Study conversational English in this interview with PBS Broadcaster John Merrow. See how even professionals use reductions and contractions all the time, and learn some new vocabulary.
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R: Learning Matters. Well, I don’t know if you are aware of this, but one of the terms for the Standard American accent is Broadcaster English. So, people all over the world are looking to people in America who deliver the news, as a standard, for speaking American English.
J: Okay, I think that’s a compliment to our profession.
R: I think so too. So where are you from? Have you had to change anything about the way you grew up talking…
J: You mean you can’t tell where I’m from?
R: I can’t, which is exactly what you want I think!
J: I’m actually from New England.
J: But not Massachusetts.
R: Okay, so you didn’t have a regional accent.
J: I think not, yeah, I think…I grew up in Connecticut. So I guess it’s sort of neutral country.
R: Yeah, more neutral.
R: And when you are preparing something to read on camera, how do you prepare that? Do you say it out loud? How much time do you spend with it?
J: I usually write what I say. We don’t have a teleprompter, it’s public television, and so I memorize it. *R*: Wow!
A teleprompter is a device you can attach to your camera that lets you read a script while you look right at your camera. I was very surprised to hear that Mr. Merrow doesn’t use one. Even I use one for some of my Rachel’s English videos.
J: And… but I have a good short term memory. I can hold it for a little while and then it’s gone.
R: Yeah, so what do you do when you have a name or something, a place, that you’re not sure how to pronounce?
J: Phonetically work it out.
J: Phonetically. And English is a very complicated language.
R: It is.
J: There’s so many words that
J: ……bow and bow…
R: My users know that.
Yes. *J*: Yeah, I mean, it’s a tough language. It’s… I think more irregular than other languages I have some familiarity with. I applaud people who are learning English later in life …
R: Yeah, right.
J: Because we…. We don’t make it easy for them.
R: No, we certainly don’t. It’s a bear. So are there any words in American English that are difficult for you to pronounce?
J: Besides ‘maintenance’?
R: Well, let’s hear about ‘maintenance’. Now that’s not how you say it!
J: No, that’s right, it’s ‘maintenance’ but I was in Graduate School in Indiana and I ran into some one person, I’m not disparaging the State of Indiana, who pronounced it ‘maintainance’. My older sister was with Katharine Gibbs Secretarial School and I told her that just as kind of a funny story and then that came up on a spelling test and she spelled it ‘maintainance’ instead of maintenance and she has never forgiven me and I was you know… 40 years ago, so. *R*: Okay, oh boy.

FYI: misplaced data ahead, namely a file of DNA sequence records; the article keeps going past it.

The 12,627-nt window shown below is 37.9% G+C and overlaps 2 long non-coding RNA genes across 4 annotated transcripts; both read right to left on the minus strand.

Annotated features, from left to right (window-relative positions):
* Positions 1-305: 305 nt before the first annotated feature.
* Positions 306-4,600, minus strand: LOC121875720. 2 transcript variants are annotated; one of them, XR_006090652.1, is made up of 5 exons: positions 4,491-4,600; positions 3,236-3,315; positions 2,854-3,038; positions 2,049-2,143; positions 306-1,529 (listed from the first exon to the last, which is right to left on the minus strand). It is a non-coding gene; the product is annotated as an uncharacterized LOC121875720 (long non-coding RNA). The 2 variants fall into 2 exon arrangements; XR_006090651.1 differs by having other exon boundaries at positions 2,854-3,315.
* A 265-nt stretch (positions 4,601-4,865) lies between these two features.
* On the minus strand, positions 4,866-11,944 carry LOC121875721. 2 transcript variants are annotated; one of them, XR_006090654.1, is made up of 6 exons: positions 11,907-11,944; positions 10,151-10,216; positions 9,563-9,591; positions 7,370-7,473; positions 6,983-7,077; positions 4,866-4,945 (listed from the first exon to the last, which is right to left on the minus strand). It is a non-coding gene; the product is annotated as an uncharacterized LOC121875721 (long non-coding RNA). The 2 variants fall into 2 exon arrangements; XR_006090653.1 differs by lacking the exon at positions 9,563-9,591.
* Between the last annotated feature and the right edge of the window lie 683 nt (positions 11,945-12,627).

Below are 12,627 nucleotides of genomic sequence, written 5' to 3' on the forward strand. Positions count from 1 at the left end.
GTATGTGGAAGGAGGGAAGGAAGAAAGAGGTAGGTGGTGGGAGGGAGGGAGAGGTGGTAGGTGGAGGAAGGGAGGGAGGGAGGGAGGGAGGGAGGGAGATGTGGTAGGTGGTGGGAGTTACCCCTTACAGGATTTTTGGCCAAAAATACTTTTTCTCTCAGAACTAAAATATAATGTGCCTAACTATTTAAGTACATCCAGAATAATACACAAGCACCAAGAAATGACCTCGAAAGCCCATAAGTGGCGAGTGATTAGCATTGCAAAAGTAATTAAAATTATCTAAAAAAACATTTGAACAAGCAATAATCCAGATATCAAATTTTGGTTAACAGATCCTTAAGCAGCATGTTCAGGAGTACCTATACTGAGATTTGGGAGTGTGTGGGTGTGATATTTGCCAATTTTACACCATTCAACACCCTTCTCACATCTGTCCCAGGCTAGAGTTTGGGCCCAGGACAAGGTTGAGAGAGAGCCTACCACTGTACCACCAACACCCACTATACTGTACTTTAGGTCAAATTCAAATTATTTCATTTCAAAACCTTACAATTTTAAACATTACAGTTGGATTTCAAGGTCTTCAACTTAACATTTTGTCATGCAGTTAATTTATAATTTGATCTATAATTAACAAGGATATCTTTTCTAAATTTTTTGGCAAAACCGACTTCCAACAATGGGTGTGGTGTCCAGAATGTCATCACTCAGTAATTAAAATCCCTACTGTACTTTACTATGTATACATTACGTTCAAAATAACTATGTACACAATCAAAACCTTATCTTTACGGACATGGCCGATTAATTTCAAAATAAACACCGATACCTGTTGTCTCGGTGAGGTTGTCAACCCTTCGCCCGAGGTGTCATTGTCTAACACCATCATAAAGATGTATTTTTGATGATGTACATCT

‘Maintenance’ is an interesting word. The verb is ‘maintain’, with stress on the second syllable, and the AY as in SAY diphthong, maintain. But in noun form, the second syllable changes, and we have a different spelling, and a different pronunciation. Now we have the schwa, and the ‘T’ becomes a Stop T instead of a True T. Maint-en-ance. Maintenance. Maintain. Maintenance.
R: So ‘maintenance’ not ‘maintainance’.
J: I know but it’s spelled maintenance, of course, yeah.
R: Right, right. Are there any words that you especially love in American English, or what’s your favorite word?
J: I like words that have very, very different meanings like ‘entrance’ and ‘entrance’. They’re spelled … but they have very different meanings, but they look the same.
R: Cool! Mr. Merrow likes words that are spelled the same but have different meanings and pronunciations. These are called ‘heteronyms’ or ‘homographs’. ‘Entrance’ as a noun has stress on the first syllable. The second syllable has the schwa sound, en-trance, entrance. This is a place to enter like a doorway. “Go through the entrance and turn left.” As a verb, the stress instead falls on the second syllable. Therefore, the vowel must change because you cannot have the schwa sound in a stressed syllable. Now that syllable has the AA as in BAT followed by a nasal consonant sound. AA-uh, en-trance. Entrance. This means to fascinate, to fill with wonder. “The ballet will entrance you.” Entrance, Entrance.
J: Language is fascinating, it’s a rich wonderful and always changing language. And you by the way are doing a great service to help folks master it.
R: Well, thank you, doing my best. And thank you so much for your contribution here by being in this video, I appreciate your time very much. *J*: I…. thank you very much.
R: So guys if you’re needing a good accent to follow, check out the PBS NewsHour and you might get to see John.
Follow Mr. Merrow on Twitter and check out his segments on TV or online for a great example of American English Pronunciation.
That’s it, and thanks so much for using Rachel’s English.